Huddled at the back, left-hand corner of a large hall, me and a handful of other women would gather to take part in the Islamic Friday prayer at our university in British Columbia the early 2000s. Meanwhile at the front of the room, where light streamed in from the windows, dozens of young men stood side-by-side in rows.
We recited the same prayer, but the gap in our experience was far wider than the swath of carpet separating the masculine and feminine in most Islamic religious spaces. As soon as we would say our final salams, I would dash for the door as quickly as I’d arrived.
Attending congregational prayers — where women are typically relegated to back corner, behind a partition or in a windowless room of a mosque — has always been an awkward and disheartening experience for me. The rigid segregation of religious spaces made me hyper aware of the limitations of my feminine identity, which I realized only years later were imposed on me rather than intrinsic to the tradition. That gnawing sense of discomfort made me ashamed of my girlhood, and eventually my womanhood in ways I can only now begin to articulate.
I was so immersed in patriarchy during my childhood that I assumed messages of faith could be communicated only through the masculine voice. After all, most references I encountered of God were as “He” and all the prophets in Abrahamic traditions were men.
Yet as I got older, my most intimate moments with Allah in personal sacred spaces had an entirely different quality. During early-morning prostrations before my Beloved, I had a deep sense that our connection was beyond constructions of gender and beyond my supposed inferiority. Rather, it was an exchange of energies that was deeply loving and nourishing. Something wasn’t right with the prevailing, masculine narrative of Islam, but I was unable to put my finger on why.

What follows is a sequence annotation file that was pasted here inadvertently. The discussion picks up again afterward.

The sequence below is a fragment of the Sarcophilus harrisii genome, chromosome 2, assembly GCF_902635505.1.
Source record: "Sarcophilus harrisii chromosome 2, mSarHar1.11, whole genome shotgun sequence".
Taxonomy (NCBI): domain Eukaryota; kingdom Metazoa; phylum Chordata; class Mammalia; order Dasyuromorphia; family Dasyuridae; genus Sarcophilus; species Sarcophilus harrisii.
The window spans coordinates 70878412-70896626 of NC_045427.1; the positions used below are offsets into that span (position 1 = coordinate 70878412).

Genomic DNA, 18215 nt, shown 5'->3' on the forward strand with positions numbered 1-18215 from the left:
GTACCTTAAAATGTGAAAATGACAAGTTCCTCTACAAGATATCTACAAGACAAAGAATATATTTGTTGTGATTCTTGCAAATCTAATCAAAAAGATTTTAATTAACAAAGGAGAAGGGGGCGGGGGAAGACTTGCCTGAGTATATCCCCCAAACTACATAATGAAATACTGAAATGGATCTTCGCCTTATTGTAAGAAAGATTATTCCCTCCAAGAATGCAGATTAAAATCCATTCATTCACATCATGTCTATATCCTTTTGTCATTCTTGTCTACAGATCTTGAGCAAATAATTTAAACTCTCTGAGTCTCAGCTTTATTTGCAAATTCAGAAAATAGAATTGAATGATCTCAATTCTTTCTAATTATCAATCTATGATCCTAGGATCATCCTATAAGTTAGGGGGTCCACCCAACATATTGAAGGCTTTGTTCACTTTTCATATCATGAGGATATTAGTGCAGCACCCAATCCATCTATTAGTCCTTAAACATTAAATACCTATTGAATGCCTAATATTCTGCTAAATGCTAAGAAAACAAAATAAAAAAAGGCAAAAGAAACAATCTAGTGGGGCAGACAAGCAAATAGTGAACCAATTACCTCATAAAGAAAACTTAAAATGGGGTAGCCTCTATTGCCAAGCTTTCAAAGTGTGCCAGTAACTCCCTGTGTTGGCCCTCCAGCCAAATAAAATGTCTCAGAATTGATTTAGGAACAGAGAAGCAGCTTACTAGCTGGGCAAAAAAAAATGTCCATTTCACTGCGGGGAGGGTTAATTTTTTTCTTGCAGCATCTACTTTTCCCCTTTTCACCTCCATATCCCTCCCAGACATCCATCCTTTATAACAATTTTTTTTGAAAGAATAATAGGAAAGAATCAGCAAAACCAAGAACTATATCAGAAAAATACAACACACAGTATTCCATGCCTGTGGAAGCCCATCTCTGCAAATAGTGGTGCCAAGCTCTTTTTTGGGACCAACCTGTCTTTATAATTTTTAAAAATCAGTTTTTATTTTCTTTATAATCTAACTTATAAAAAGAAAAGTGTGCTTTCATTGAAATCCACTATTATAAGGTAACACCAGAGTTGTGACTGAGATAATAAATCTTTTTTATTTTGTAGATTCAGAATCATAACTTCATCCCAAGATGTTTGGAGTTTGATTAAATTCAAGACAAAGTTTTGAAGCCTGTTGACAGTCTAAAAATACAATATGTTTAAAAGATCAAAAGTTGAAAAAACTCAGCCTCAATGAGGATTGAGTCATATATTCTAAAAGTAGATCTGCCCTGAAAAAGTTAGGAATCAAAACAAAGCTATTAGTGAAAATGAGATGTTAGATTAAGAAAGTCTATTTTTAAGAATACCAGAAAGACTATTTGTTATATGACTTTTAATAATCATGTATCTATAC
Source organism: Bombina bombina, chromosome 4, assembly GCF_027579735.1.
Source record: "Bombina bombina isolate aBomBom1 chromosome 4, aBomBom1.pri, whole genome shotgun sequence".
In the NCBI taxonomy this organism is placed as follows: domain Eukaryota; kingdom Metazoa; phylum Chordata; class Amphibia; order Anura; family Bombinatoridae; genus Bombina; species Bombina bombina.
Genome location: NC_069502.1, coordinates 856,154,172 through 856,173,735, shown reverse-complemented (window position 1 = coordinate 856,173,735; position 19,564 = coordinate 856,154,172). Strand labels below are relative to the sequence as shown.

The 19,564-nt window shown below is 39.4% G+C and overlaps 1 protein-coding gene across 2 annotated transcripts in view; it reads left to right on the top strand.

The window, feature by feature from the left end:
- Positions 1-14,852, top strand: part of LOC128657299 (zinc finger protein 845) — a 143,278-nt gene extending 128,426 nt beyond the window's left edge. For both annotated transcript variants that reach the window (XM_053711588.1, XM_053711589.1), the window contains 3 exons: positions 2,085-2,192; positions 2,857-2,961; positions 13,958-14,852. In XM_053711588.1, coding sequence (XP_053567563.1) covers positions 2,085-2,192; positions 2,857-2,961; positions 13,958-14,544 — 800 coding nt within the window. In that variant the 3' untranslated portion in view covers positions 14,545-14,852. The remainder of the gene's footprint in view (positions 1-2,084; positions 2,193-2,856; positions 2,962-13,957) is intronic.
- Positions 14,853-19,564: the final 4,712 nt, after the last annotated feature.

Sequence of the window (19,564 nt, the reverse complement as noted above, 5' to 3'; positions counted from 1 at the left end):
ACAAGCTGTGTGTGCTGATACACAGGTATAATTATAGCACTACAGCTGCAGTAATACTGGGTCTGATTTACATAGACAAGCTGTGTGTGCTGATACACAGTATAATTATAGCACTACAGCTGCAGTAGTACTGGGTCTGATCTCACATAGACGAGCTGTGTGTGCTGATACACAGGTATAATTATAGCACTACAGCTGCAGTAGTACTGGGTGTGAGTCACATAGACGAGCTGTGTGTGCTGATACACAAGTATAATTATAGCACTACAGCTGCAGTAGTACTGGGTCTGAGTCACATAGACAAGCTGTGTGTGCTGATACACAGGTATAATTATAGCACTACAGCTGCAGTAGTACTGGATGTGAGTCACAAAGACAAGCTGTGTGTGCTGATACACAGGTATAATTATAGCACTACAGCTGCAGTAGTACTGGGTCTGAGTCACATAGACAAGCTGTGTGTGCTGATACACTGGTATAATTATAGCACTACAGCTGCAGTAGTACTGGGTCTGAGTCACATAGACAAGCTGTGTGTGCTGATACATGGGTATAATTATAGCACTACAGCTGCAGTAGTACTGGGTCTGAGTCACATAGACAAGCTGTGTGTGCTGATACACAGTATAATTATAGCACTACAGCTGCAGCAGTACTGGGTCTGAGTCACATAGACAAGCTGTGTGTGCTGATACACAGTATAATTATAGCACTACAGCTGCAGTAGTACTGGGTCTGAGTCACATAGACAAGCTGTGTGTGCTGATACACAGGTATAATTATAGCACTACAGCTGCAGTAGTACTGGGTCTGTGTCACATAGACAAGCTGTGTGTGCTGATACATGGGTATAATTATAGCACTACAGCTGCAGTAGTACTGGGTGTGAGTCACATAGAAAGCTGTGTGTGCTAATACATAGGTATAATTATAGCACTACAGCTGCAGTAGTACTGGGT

That changed when I became acquainted with the powerful women who have been largely erased from our spiritual histories. Their voices are muffled and faint not because they didn’t exist, but because they’ve been hidden and written out of relevance by patriarchal readings and writings of Islam.
In the past two years, I’ve attended conferences in the U.K. Lake District focused on the theme of awakening the Sacred Feminine within ourselves and the world, including inspired key note addresses by author and spiritual guide Elizabeth Anne Hin. She brought the idea of the “prophetess” alive for me in a way I’d never experienced before.
As she recounted stories of great prophets like Abraham, Moses, Jesus and Muhammad, peace and blessings be upon them all, I realized the versions I’d been taught severely neglected to honor the role of the feminine in bringing the Divine message to the world.
Jesus couldn’t have emerged as the grace to humanity he was without the blessed Virgin Mary’s bravery and devotion to God. The Prophet Muhammad’s wife Khadija was integral to the revelation of the Quran as she was inspired to tend to, nurture and support him so that he could bear the message of grace. “It was the two of them together who were held to receive the blessing of God,’’ Elizabeth said.